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Flux it with fine saw dust (and a lot of it) – it can remove zinc.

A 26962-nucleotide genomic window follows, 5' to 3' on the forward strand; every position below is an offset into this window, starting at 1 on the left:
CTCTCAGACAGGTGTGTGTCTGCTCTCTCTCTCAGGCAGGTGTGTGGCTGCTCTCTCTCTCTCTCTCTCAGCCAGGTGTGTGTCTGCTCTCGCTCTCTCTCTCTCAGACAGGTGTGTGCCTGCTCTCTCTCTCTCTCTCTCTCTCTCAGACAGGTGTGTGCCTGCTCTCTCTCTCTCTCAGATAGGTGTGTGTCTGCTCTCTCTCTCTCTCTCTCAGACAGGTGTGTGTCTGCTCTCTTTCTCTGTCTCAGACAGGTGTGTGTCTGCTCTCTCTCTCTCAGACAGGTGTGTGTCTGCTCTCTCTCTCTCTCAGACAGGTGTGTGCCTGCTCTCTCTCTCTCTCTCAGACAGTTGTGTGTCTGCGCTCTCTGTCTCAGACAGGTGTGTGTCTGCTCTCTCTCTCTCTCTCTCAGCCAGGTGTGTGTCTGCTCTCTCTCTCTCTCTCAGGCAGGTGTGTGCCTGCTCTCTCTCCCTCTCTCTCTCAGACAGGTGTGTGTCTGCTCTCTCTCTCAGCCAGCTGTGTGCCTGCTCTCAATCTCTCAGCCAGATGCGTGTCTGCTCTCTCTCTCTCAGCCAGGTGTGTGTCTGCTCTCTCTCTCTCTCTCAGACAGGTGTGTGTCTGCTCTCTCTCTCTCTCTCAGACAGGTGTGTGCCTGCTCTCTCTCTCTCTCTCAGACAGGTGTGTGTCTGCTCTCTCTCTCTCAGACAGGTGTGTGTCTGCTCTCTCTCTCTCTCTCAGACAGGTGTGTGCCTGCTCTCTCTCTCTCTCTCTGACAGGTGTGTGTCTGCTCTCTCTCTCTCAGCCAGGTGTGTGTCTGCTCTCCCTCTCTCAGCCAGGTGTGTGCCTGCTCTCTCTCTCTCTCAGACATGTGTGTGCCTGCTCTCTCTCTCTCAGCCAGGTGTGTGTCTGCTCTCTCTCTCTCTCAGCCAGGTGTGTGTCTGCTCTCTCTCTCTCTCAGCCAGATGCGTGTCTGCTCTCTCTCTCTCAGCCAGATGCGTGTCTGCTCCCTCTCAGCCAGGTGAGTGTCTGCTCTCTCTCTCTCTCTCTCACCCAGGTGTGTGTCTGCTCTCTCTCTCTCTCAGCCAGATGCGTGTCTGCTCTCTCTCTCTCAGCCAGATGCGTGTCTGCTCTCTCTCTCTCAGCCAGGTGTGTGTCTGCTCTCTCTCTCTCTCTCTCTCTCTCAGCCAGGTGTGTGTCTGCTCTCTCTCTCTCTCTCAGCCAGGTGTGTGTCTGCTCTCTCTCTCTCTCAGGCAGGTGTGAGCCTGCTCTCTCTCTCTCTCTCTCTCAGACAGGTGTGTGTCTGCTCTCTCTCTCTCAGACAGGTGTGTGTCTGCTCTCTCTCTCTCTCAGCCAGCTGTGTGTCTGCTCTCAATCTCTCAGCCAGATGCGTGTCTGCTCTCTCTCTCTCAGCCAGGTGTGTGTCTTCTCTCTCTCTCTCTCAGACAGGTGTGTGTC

Burning the solder must be carefully avoided. A pot of solder after it has been red-hot has always a quantity of dross or dirt collected on the top. This is principally oxide of tin and oxide of lead, the tin and lead having united with the oxygen in the atmosphere to form oxides of these metals. Lead being roughly 50 per cent heavier than tin, the tendency is for the tin in the molten mixture to form the upper layer of the solder – the part most exposed to the action of the atmosphere. When the solder becomes red-hot, there is therefore more tin burned than lead. Hence the solder becomes too coarse, and more tin must be added. Zinc is the greatest trouble to the solder pot. Great care has to be taken to exclude it, or to get it out. It may get into the solder from a piece of zinc, having been put into the pot by mistake for lead, but more commonly brass, which is an alloy of copper and zinc, is the source of the zinc that poisons the pot, into which brass filings find their way whilst brass is being prepared for tinning. If the filing is done at the same bench as the wiping, splashes of metal may fall on the filings, which will adhere, and thus get into the pot. Solder that is poisoned by arsenic or antimony is beyond the plumber’s skill to clean, but zinc can be extracted by stirring in powdered sulphur when the solder is in a semi-molten condition, and then melting the whole, when the combined sulphur and zinc will rise to the surface, and can be taken off in the form of a cake, the solder being left in good condition for use.

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